Extra Brain Synapses Appear a Hallmark of Autism A surplus of synapses pack the brains of children and adolescents with autism—an excess due to a slowdown in normal “pruning” during development, according to a study published online Aug. 21 in Neuron. Because synapses are the points where neurons connect and communicate with one another, the excessive synapses may ... Research in Brief
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Research in Brief  |   November 01, 2014
Extra Brain Synapses Appear a Hallmark of Autism
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Special Populations / Autism Spectrum / Research in Brief
Research in Brief   |   November 01, 2014
Extra Brain Synapses Appear a Hallmark of Autism
The ASHA Leader, November 2014, Vol. 19, online only. doi:10.1044/leader.RIB3.19112014.np
The ASHA Leader, November 2014, Vol. 19, online only. doi:10.1044/leader.RIB3.19112014.np
A surplus of synapses pack the brains of children and adolescents with autism—an excess due to a slowdown in normal “pruning” during development, according to a study published online Aug. 21 in Neuron.
Because synapses are the points where neurons connect and communicate with one another, the excessive synapses may profoundly affect how the brain functions. Neuroscientists at Columbia University Medical Center found that a drug that restores normal synaptic pruning can improve autistic-like behaviors in mice, even when the drug is given after the behaviors have appeared.
Although the drug, rapamycin, has side effects that may preclude its use in people with autism, “The fact that we can see changes in behavior suggests that autism may still be treatable after a child is diagnosed, if we can find a better drug,” says senior investigator David Sulzer, a professor of neurobiology in the CUMC departments of psychiatry, neurology and pharmacology.
A burst of synapse formation occurs in normal brain development in infancy, particularly in the cortex, a region involved in autistic behaviors; pruning eliminates about half of these cortical synapses by late adolescence. Synapses are known to be affected by many genes linked to autism, and some researchers have hypothesized that people with autism may have more synapses.
To test this hypothesis, co-author Guomei Tang, CUMC assistant professor of neurology, examined brains from children with autism who had died from other causes. Thirteen brains came from children ages 2 to 9, and 13 brains came from children ages 13 to 20. Twenty-two brains from children without autism were also examined for comparison.
Tang measured synapse density in a small section of tissue in each brain and found that by late childhood, spine density had dropped by about half in the control brains, but by only 16 percent in the brains from those with autism.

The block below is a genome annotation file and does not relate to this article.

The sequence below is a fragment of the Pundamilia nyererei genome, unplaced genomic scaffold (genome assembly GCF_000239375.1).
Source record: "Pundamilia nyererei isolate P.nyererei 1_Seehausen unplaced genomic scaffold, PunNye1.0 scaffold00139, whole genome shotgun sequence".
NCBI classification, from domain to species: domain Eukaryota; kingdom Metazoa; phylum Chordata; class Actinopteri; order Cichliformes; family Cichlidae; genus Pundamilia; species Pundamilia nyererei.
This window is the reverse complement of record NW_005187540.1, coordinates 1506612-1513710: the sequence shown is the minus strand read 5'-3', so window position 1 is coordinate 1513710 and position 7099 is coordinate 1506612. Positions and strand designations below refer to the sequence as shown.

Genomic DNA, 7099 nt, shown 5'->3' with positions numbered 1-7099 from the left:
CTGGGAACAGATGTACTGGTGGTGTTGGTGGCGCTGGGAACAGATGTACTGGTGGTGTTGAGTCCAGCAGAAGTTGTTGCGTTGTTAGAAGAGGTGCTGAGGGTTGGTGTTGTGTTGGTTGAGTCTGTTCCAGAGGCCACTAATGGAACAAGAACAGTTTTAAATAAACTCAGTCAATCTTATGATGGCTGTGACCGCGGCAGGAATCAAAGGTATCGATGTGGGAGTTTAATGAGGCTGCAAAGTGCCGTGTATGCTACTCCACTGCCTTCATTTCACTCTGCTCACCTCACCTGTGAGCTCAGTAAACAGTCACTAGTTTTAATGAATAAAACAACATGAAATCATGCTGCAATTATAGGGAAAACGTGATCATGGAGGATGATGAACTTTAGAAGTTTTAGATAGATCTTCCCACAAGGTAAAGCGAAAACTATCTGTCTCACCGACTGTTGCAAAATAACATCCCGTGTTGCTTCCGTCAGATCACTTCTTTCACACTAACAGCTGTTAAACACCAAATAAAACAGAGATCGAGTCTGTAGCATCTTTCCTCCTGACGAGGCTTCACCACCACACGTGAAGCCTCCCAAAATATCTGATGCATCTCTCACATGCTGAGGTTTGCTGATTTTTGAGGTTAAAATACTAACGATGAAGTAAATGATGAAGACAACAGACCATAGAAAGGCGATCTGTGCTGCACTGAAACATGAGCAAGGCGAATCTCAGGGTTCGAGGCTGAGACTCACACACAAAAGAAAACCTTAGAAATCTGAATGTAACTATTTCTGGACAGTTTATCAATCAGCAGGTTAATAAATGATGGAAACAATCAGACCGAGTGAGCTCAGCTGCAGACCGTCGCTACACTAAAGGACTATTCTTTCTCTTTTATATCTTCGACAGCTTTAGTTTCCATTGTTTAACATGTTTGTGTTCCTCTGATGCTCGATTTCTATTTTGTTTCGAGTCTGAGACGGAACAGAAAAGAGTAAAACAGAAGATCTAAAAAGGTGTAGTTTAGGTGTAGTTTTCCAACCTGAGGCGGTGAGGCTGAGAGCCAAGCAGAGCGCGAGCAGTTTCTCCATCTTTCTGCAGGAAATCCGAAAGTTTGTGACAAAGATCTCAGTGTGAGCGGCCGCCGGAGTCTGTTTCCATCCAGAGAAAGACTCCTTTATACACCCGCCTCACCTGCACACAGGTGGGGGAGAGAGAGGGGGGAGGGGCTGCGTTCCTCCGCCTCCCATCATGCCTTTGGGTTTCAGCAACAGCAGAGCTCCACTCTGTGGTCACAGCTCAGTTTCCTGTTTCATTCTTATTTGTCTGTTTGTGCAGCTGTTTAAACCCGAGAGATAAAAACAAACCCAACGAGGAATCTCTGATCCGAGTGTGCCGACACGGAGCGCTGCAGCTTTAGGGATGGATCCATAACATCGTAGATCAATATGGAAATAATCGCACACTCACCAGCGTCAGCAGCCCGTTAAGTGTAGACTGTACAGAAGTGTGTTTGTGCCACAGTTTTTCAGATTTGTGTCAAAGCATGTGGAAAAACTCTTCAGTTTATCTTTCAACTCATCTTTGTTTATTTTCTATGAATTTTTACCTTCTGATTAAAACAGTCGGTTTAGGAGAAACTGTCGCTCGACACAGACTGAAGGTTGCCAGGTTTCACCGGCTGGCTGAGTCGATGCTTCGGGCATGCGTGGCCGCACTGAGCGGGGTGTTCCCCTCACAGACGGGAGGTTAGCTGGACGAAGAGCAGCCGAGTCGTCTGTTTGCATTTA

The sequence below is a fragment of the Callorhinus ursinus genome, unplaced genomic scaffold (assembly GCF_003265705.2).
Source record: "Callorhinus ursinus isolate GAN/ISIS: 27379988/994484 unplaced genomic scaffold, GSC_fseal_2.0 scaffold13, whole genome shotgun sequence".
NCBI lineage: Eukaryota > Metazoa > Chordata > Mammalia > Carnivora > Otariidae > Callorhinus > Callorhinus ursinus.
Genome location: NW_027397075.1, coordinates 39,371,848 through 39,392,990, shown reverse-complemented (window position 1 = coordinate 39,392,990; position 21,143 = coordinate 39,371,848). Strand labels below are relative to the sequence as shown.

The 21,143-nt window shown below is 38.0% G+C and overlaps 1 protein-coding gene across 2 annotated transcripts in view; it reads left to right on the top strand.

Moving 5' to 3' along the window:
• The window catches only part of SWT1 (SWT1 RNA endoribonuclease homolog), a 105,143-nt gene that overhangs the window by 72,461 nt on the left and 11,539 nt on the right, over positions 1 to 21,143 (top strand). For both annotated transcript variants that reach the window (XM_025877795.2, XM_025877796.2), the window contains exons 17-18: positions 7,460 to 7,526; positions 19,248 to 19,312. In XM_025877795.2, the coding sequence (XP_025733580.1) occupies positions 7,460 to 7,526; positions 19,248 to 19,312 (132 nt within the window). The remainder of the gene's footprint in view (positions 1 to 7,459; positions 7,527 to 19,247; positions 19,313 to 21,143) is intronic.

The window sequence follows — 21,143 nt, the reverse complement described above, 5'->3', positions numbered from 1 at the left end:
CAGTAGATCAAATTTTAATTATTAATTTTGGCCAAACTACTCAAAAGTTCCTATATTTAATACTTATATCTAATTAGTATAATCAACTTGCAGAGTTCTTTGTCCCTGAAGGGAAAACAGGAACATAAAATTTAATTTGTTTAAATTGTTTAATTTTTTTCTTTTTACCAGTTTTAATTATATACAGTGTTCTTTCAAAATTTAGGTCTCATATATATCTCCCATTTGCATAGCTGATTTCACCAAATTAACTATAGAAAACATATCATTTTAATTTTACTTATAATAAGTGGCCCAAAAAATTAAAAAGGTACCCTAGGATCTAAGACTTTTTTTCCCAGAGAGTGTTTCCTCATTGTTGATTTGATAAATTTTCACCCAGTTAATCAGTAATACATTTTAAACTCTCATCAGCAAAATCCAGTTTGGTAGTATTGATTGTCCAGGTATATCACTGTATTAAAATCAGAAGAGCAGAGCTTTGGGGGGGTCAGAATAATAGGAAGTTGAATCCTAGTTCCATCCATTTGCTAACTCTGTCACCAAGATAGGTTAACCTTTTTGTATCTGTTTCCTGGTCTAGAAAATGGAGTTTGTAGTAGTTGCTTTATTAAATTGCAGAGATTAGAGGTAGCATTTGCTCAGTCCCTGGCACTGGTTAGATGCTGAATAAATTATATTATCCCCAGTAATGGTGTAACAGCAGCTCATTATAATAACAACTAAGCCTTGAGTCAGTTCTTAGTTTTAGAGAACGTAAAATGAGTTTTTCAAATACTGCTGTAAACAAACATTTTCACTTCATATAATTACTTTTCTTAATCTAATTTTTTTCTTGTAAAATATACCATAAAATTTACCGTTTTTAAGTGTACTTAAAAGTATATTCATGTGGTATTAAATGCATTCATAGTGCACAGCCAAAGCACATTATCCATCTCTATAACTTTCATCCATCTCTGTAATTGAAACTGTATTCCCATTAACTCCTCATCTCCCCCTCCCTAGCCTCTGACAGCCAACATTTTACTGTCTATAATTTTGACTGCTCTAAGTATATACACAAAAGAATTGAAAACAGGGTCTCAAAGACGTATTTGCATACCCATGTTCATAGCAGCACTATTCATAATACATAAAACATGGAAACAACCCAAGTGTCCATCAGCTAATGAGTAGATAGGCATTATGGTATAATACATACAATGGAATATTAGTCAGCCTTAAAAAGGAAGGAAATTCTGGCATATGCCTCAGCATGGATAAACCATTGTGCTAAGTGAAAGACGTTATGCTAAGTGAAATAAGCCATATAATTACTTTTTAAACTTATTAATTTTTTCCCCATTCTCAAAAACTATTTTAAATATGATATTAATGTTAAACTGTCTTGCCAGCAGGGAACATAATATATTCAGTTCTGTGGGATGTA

“It’s the first time that anyone has looked for, and seen, a lack of pruning during development of children with autism,” Sulzer says, “although lower numbers of synapses in some brain areas have been detected in brains from older patients and in mice with autistic-like behaviors.”
The study also revealed clues about what caused the pruning defect; the brain cells of children with autism were filled with old and damaged parts and were deficient in a degradation pathway known as autophagy, which cells use to degrade their own components.
Using mouse models of autism, the researchers traced the pruning defect to a protein called mTOR. When mTOR is overactive, they found, brain cells lose much of their “self-eating” ability. “While people usually think of learning as requiring formation of new synapses,” Sulzer says, “the removal of inappropriate synapses may be just as important.”
“What’s remarkable about the findings,” said Sulzer, “is that hundreds of genes have been linked to autism, but almost all of our human subjects had overactive mTOR and decreased autophagy, and all appear to have a lack of normal synaptic pruning. This says that many, perhaps the majority, of genes may converge onto this mTOR/autophagy pathway, the same way that many tributaries all lead into the Mississippi River. Overactive mTOR and reduced autophagy, by blocking normal synaptic pruning that may underlie learning appropriate behavior, may be a unifying feature of autism.”
1 Comment
November 20, 2014
critical periods
Critical or sensitive periods of neural development permit the environment to exert enhanced effects upon the nervous system. But lots can go wrong with these periods (poorly timed, too mild, too exuberant, etc.) One unfortunate possibility is that a period may open and fail to close. The latter seems consistent with what this research found with mTOR.
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November 2014
Volume 19, Issue 11